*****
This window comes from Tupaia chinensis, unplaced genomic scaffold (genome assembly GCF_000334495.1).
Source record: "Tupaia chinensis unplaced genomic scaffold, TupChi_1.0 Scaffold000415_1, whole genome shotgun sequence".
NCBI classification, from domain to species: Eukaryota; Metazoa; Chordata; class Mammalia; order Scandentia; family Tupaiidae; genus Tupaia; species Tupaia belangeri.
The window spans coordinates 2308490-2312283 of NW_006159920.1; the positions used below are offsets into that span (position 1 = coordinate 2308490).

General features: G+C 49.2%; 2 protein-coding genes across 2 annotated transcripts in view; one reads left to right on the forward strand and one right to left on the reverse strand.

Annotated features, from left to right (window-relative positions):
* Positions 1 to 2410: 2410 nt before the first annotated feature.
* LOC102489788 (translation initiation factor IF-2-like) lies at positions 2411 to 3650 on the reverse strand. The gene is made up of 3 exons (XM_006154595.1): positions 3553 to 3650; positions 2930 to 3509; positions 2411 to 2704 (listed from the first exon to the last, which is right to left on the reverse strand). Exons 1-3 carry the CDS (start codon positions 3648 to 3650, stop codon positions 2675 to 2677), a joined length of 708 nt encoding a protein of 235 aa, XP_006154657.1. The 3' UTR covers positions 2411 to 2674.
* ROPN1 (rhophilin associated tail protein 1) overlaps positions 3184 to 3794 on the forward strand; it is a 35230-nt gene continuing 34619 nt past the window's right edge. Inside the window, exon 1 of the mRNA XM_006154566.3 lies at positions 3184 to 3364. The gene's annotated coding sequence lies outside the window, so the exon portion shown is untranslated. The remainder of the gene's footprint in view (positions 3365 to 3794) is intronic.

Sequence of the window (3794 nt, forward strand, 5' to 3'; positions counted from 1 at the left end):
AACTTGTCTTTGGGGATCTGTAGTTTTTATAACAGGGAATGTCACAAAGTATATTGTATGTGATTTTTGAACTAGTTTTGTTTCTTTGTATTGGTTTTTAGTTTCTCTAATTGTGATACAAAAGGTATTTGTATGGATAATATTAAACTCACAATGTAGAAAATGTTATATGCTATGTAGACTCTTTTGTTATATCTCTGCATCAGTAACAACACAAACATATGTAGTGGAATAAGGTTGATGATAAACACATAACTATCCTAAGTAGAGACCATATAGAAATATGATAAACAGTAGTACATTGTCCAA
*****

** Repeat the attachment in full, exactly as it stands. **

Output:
This window comes from Tupaia chinensis, unplaced genomic scaffold (genome assembly GCF_000334495.1).
Source record: "Tupaia chinensis unplaced genomic scaffold, TupChi_1.0 Scaffold000415_1, whole genome shotgun sequence".
NCBI classification, from domain to species: Eukaryota; Metazoa; Chordata; class Mammalia; order Scandentia; family Tupaiidae; genus Tupaia; species Tupaia belangeri.
The window spans coordinates 2308490-2312283 of NW_006159920.1; the positions used below are offsets into that span (position 1 = coordinate 2308490).

General features: G+C 49.2%; 2 protein-coding genes across 2 annotated transcripts in view; one reads left to right on the forward strand and one right to left on the reverse strand.

Annotated features, from left to right (window-relative positions):
* Positions 1 to 2410: 2410 nt before the first annotated feature.
* LOC102489788 (translation initiation factor IF-2-like) lies at positions 2411 to 3650 on the reverse strand. The gene is made up of 3 exons (XM_006154595.1): positions 3553 to 3650; positions 2930 to 3509; positions 2411 to 2704 (listed from the first exon to the last, which is right to left on the reverse strand). Exons 1-3 carry the CDS (start codon positions 3648 to 3650, stop codon positions 2675 to 2677), a joined length of 708 nt encoding a protein of 235 aa, XP_006154657.1. The 3' UTR covers positions 2411 to 2674.
* ROPN1 (rhophilin associated tail protein 1) overlaps positions 3184 to 3794 on the forward strand; it is a 35230-nt gene continuing 34619 nt past the window's right edge. Inside the window, exon 1 of the mRNA XM_006154566.3 lies at positions 3184 to 3364. The gene's annotated coding sequence lies outside the window, so the exon portion shown is untranslated. The remainder of the gene's footprint in view (positions 3365 to 3794) is intronic.

Sequence of the window (3794 nt, forward strand, 5' to 3'; positions counted from 1 at the left end):
AACTTGTCTTTGGGGATCTGTAGTTTTTATAACAGGGAATGTCACAAAGTATATTGTATGTGATTTTTGAACTAGTTTTGTTTCTTTGTATTGGTTTTTAGTTTCTCTAATTGTGATACAAAAGGTATTTGTATGGATAATATTAAACTCACAATGTAGAAAATGTTATATGCTATGTAGACTCTTTTGTTATATCTCTGCATCAGTAACAACACAAACATATGTAGTGGAATAAGGTTGATGATAAACACATAACTATCCTAAGTAGAGACCATATAGAAATATGATAAACAGTAGTACATTGTCCAA